The Digital Age has introduced a new form of expression that totalitarian states are struggling to silence. With social sharing websites like Twitter and Youtube, political dissidents living under oppressive governments can expose governmental abuse to web-users worldwide in a matter of seconds. However, while digital media has proved more difficult to control than traditional, non-electronic media, dictatorships like Cuba and China are resolved to prevent its inhabitants from freely using and expressing themselves on the Internet—even if that means violating their obligations as signatories of the International Covenant on Civil and Political Rights (ICCPR).
Both Cuba and China are one-party communist states that violate the ICCPR, but their methods of Internet control set them worlds apart. As a small, isolated island with a poor economy, Cuba maintains control over the Internet by limiting access. Indeed, the Cuban people live in a time capsule where Internet is painfully slow and technology is decades old. China, on the other hand, is an economic superpower that must encourage Internet use to maintain its position in the global finance sphere. With the capital that Cuba lacks, China implements a multi-layered system of censorship and surveillance. For web-savvy dissidents in both countries, posting anti-government content and bypassing restrictions has become a cat-and-mouse game. When caught, dissidents face government harassment, detainment, and sometimes long-term imprisonment. By comparing the ICCPR violations of these two countries—one with little to no Internet access, the other with the largest Internet population in the world—this article argues that access to the Internet is not a sure formula for a free society. Ultimately, Cuba and China will only house free societies if they stop disregarding their obligations under the ICCPR.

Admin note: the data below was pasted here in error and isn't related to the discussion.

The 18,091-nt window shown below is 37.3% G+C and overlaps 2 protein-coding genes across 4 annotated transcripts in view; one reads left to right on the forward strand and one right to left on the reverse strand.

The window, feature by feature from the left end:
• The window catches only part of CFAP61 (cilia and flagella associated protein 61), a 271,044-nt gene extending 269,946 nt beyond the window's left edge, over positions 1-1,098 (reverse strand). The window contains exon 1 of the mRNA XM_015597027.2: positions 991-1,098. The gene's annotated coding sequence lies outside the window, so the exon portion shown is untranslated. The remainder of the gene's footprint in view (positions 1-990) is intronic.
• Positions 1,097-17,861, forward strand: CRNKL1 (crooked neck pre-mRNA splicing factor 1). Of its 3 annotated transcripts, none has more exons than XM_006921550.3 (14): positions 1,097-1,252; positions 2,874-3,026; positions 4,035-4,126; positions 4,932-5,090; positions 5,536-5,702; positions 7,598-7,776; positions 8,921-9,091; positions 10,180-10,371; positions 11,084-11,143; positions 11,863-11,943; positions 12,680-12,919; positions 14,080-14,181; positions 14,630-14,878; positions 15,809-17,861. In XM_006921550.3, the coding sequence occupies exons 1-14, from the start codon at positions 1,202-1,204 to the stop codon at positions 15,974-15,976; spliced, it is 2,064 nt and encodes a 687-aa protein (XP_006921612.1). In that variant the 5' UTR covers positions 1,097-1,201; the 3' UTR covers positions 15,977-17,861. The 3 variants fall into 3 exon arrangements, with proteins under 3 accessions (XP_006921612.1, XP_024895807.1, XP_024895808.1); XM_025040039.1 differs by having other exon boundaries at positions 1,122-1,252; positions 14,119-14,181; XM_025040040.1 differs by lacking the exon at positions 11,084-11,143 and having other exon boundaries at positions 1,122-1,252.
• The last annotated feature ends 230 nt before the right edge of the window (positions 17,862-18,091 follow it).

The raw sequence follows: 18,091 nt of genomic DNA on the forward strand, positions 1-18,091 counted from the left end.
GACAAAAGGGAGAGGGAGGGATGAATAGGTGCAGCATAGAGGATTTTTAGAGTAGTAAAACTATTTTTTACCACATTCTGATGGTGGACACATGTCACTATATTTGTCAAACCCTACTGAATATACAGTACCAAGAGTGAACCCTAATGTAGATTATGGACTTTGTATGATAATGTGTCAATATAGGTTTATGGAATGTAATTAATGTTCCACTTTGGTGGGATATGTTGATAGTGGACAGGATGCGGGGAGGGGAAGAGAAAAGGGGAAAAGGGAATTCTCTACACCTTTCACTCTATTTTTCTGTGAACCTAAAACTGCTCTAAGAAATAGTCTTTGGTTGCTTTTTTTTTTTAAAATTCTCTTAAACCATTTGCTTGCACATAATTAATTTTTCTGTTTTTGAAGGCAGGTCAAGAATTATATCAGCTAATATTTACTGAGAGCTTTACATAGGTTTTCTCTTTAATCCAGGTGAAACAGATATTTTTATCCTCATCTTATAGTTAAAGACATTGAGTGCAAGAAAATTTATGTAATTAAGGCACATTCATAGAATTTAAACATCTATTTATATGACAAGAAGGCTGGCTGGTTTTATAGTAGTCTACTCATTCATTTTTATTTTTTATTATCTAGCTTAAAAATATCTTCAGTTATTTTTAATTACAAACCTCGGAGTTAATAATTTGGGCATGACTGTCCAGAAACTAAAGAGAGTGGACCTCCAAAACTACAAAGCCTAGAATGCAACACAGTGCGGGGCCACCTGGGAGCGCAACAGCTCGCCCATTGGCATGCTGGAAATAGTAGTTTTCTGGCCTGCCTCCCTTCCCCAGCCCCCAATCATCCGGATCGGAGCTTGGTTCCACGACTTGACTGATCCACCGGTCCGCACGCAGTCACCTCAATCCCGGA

- International Covenant on Civil and Political Rights,
- Comparative Law,
- Law & Technology,
- Human Rights Violations,
- Digital Age,
- Internet Restrictions,
- Freedom of Expression
Available at: http://works.bepress.com/katharine_villalobos/1/